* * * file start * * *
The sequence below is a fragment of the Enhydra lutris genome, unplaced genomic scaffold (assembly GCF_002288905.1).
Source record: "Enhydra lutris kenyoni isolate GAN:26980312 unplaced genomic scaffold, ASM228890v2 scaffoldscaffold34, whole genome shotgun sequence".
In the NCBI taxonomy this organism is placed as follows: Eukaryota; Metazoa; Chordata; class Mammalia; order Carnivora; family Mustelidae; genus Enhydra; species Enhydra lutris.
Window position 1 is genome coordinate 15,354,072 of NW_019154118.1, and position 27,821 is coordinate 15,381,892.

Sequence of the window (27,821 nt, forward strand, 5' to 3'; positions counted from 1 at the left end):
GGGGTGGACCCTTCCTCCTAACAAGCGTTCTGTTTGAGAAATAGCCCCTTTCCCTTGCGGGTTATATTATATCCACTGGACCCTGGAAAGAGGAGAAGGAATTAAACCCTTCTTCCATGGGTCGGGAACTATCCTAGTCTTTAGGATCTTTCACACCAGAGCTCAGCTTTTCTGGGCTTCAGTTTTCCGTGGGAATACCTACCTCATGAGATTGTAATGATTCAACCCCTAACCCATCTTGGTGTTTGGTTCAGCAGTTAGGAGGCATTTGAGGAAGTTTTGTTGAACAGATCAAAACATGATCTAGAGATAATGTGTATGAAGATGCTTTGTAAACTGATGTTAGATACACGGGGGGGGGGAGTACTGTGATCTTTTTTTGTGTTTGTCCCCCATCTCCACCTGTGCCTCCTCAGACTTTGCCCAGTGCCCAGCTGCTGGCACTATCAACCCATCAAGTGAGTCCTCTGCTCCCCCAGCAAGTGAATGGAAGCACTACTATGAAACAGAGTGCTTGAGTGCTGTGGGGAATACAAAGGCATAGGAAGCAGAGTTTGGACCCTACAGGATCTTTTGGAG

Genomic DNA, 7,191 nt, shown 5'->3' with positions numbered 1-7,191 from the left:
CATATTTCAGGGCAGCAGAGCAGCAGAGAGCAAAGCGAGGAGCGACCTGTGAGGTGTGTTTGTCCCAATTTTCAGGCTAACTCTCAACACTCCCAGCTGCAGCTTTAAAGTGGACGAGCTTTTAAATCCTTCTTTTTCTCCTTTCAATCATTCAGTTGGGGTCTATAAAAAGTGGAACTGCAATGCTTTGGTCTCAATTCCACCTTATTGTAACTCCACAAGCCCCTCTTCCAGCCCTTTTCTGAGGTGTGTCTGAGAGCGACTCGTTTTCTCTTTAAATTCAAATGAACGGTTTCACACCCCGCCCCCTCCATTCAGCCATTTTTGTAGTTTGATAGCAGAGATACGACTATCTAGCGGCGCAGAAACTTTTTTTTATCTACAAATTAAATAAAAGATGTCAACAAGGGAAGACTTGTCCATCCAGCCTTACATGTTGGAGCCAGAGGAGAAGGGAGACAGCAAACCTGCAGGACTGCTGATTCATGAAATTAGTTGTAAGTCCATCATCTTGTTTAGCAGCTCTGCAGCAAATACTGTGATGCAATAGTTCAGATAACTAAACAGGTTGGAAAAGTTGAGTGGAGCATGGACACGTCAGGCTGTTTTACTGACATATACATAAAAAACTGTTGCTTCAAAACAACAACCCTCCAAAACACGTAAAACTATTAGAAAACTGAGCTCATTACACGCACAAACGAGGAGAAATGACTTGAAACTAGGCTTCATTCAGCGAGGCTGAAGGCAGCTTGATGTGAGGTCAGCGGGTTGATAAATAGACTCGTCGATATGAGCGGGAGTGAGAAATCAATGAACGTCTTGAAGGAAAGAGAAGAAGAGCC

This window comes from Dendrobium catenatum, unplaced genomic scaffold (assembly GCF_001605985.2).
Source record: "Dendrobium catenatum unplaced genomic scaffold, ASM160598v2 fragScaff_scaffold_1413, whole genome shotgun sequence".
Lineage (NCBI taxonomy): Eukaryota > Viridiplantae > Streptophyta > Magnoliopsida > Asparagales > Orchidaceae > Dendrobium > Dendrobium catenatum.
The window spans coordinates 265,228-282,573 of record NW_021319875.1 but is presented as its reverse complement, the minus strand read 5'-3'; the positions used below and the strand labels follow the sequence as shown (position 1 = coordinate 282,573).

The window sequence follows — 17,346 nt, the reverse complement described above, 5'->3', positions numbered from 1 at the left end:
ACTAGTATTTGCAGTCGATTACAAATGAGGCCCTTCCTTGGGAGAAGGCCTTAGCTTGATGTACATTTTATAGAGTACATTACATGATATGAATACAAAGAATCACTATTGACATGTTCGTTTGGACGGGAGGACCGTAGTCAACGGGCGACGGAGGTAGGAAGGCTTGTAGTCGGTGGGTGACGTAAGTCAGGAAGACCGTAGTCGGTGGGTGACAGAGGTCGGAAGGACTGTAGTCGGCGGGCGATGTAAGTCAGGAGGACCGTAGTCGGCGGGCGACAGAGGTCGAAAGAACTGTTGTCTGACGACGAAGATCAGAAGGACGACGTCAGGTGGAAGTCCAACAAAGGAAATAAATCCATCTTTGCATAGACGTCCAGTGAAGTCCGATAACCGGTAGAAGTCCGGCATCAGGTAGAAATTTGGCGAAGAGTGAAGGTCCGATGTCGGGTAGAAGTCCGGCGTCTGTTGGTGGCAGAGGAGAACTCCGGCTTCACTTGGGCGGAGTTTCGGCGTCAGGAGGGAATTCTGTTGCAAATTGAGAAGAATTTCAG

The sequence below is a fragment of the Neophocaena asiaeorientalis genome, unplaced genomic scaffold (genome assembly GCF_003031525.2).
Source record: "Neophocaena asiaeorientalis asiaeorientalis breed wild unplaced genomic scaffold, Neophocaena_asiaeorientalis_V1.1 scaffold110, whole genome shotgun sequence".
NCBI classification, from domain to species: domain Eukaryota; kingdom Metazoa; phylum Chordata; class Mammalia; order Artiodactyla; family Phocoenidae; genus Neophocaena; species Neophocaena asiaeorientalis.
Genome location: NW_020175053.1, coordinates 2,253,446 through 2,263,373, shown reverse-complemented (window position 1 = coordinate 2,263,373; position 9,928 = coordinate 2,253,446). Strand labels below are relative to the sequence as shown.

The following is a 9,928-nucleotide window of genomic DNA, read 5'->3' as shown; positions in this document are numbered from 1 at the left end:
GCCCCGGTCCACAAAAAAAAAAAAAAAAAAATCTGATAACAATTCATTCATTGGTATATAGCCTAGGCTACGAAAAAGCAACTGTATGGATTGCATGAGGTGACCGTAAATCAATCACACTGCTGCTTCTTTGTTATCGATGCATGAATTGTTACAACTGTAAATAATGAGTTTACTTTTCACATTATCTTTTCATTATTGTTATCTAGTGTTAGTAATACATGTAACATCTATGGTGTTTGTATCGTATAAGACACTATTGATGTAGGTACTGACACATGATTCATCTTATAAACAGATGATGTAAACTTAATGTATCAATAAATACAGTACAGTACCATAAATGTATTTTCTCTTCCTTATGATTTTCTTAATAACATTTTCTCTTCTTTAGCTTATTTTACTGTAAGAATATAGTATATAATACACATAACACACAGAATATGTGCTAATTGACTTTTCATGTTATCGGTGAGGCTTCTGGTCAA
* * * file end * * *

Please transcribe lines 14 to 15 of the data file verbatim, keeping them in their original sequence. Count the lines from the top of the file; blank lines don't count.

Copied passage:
ACTAGTATTTGCAGTCGATTACAAATGAGGCCCTTCCTTGGGAGAAGGCCTTAGCTTGATGTACATTTTATAGAGTACATTACATGATATGAATACAAAGAATCACTATTGACATGTTCGTTTGGACGGGAGGACCGTAGTCAACGGGCGACGGAGGTAGGAAGGCTTGTAGTCGGTGGGTGACGTAAGTCAGGAAGACCGTAGTCGGTGGGTGACAGAGGTCGGAAGGACTGTAGTCGGCGGGCGATGTAAGTCAGGAGGACCGTAGTCGGCGGGCGACAGAGGTCGAAAGAACTGTTGTCTGACGACGAAGATCAGAAGGACGACGTCAGGTGGAAGTCCAACAAAGGAAATAAATCCATCTTTGCATAGACGTCCAGTGAAGTCCGATAACCGGTAGAAGTCCGGCATCAGGTAGAAATTTGGCGAAGAGTGAAGGTCCGATGTCGGGTAGAAGTCCGGCGTCTGTTGGTGGCAGAGGAGAACTCCGGCTTCACTTGGGCGGAGTTTCGGCGTCAGGAGGGAATTCTGTTGCAAATTGAGAAGAATTTCAG

The sequence below is a fragment of the Neophocaena asiaeorientalis genome, unplaced genomic scaffold (genome assembly GCF_003031525.2).